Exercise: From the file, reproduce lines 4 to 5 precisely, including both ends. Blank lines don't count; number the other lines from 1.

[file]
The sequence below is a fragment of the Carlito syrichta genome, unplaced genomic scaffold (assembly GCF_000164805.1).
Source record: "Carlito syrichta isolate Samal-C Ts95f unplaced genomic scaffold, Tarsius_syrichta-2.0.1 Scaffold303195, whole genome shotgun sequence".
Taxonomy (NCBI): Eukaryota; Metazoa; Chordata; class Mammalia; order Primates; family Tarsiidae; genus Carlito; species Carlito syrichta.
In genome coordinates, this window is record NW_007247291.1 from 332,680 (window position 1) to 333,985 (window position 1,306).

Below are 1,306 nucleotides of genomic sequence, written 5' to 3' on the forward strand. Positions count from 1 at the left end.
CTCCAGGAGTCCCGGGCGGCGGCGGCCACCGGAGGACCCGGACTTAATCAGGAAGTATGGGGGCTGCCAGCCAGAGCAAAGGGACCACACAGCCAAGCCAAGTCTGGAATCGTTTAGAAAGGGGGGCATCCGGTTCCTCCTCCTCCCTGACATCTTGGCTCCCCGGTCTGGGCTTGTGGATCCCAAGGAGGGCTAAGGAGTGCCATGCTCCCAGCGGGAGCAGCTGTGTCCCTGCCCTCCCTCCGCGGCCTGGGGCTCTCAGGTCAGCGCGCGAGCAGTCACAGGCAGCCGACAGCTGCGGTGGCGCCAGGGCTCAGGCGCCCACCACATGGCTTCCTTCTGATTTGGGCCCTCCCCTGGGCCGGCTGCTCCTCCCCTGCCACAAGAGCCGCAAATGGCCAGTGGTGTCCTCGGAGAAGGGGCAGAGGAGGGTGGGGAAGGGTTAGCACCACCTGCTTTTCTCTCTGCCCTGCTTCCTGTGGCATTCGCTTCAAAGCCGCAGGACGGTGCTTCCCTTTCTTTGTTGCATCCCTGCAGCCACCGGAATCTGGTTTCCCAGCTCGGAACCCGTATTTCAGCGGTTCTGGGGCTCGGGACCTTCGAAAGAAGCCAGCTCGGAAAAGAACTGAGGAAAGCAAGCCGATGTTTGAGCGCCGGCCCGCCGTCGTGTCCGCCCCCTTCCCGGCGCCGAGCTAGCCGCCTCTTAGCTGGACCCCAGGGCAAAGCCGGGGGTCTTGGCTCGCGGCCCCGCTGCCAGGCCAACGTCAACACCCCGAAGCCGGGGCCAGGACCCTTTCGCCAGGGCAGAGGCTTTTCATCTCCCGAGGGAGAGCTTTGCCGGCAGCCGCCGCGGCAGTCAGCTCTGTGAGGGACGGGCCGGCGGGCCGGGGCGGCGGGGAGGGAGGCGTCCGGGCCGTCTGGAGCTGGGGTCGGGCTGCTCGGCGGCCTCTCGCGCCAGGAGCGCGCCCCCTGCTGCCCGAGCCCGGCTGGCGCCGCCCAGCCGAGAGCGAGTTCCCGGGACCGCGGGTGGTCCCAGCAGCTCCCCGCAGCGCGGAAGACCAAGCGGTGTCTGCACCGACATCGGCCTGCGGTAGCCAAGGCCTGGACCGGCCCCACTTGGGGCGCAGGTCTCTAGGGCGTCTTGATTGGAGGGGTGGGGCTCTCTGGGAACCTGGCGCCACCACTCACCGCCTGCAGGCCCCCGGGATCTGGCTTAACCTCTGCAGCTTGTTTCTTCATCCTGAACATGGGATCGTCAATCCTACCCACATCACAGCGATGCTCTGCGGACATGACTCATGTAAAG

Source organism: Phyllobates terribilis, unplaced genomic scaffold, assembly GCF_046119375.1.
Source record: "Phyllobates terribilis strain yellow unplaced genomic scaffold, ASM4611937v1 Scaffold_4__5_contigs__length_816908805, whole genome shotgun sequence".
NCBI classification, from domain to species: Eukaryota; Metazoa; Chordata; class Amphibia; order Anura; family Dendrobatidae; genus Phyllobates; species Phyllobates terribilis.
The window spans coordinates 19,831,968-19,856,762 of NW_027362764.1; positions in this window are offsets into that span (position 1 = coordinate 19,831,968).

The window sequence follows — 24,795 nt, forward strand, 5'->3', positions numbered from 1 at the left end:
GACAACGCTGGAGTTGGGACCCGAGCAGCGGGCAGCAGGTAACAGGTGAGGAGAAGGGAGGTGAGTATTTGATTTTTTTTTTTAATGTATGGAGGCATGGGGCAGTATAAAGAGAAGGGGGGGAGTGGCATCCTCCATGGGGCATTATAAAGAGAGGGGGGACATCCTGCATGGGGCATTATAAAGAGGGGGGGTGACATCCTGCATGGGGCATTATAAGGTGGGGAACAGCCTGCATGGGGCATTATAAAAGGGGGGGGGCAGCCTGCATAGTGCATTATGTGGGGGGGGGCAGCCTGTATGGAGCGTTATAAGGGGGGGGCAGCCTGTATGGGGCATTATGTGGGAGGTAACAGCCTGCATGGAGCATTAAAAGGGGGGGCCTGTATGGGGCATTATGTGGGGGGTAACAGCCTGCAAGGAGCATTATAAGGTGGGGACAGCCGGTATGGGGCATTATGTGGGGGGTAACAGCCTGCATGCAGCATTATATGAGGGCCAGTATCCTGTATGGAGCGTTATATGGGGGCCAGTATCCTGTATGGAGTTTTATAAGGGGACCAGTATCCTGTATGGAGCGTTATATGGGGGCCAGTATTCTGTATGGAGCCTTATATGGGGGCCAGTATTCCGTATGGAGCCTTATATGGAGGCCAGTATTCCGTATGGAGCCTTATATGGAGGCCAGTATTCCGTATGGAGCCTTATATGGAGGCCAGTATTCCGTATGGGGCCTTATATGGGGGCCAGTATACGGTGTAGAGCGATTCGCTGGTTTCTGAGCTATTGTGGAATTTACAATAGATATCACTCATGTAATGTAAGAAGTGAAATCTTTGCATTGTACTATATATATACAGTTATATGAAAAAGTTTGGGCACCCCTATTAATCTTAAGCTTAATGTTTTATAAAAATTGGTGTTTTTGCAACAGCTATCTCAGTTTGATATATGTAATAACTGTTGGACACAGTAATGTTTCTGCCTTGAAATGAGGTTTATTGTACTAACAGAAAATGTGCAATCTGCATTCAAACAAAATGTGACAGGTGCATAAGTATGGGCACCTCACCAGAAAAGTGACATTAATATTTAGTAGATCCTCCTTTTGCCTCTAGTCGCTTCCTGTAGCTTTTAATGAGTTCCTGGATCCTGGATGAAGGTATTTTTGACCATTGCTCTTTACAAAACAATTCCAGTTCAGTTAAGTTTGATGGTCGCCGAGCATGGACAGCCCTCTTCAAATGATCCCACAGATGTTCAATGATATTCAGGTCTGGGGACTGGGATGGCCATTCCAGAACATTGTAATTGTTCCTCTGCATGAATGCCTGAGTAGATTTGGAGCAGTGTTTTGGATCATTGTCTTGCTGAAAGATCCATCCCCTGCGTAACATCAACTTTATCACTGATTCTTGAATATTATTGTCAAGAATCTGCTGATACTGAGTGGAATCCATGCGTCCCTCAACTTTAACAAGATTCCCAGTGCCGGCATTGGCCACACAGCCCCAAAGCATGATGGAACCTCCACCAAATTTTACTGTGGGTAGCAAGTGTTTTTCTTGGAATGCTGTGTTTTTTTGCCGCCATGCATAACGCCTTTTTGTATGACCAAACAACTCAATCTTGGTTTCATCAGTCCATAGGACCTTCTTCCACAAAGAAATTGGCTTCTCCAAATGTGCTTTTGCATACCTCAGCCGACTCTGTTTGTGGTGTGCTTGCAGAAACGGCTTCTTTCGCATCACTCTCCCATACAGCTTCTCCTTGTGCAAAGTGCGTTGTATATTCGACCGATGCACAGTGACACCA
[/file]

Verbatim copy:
In genome coordinates, this window is record NW_007247291.1 from 332,680 (window position 1) to 333,985 (window position 1,306).

Below are 1,306 nucleotides of genomic sequence, written 5' to 3' on the forward strand. Positions count from 1 at the left end.